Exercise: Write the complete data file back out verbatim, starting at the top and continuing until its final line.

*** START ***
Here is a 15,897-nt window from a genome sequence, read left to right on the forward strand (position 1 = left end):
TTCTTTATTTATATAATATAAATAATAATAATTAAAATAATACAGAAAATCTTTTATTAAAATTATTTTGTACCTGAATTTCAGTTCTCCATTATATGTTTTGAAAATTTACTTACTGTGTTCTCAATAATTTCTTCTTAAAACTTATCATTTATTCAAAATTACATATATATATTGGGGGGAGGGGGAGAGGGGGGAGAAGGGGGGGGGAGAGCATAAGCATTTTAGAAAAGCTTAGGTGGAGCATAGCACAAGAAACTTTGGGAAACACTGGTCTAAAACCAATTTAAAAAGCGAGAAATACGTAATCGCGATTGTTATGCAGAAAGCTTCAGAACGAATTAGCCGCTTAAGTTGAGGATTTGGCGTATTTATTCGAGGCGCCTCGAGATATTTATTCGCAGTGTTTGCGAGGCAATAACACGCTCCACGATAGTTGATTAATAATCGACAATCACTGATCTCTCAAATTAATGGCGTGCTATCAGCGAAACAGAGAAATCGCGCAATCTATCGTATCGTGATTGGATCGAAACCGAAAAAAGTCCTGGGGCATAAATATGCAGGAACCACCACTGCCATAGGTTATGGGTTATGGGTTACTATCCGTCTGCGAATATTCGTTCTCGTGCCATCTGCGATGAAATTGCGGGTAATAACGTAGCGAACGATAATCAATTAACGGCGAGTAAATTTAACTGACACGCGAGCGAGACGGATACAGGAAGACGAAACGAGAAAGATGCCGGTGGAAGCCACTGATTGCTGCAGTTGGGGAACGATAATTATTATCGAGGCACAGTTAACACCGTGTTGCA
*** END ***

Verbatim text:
Here is a 15,897-nt window from a genome sequence, read left to right on the forward strand (position 1 = left end):
TTCTTTATTTATATAATATAAATAATAATAATTAAAATAATACAGAAAATCTTTTATTAAAATTATTTTGTACCTGAATTTCAGTTCTCCATTATATGTTTTGAAAATTTACTTACTGTGTTCTCAATAATTTCTTCTTAAAACTTATCATTTATTCAAAATTACATATATATATTGGGGGGAGGGGGAGAGGGGGGAGAAGGGGGGGGGAGAGCATAAGCATTTTAGAAAAGCTTAGGTGGAGCATAGCACAAGAAACTTTGGGAAACACTGGTCTAAAACCAATTTAAAAAGCGAGAAATACGTAATCGCGATTGTTATGCAGAAAGCTTCAGAACGAATTAGCCGCTTAAGTTGAGGATTTGGCGTATTTATTCGAGGCGCCTCGAGATATTTATTCGCAGTGTTTGCGAGGCAATAACACGCTCCACGATAGTTGATTAATAATCGACAATCACTGATCTCTCAAATTAATGGCGTGCTATCAGCGAAACAGAGAAATCGCGCAATCTATCGTATCGTGATTGGATCGAAACCGAAAAAAGTCCTGGGGCATAAATATGCAGGAACCACCACTGCCATAGGTTATGGGTTATGGGTTACTATCCGTCTGCGAATATTCGTTCTCGTGCCATCTGCGATGAAATTGCGGGTAATAACGTAGCGAACGATAATCAATTAACGGCGAGTAAATTTAACTGACACGCGAGCGAGACGGATACAGGAAGACGAAACGAGAAAGATGCCGGTGGAAGCCACTGATTGCTGCAGTTGGGGAACGATAATTATTATCGAGGCACAGTTAACACCGTGTTGCA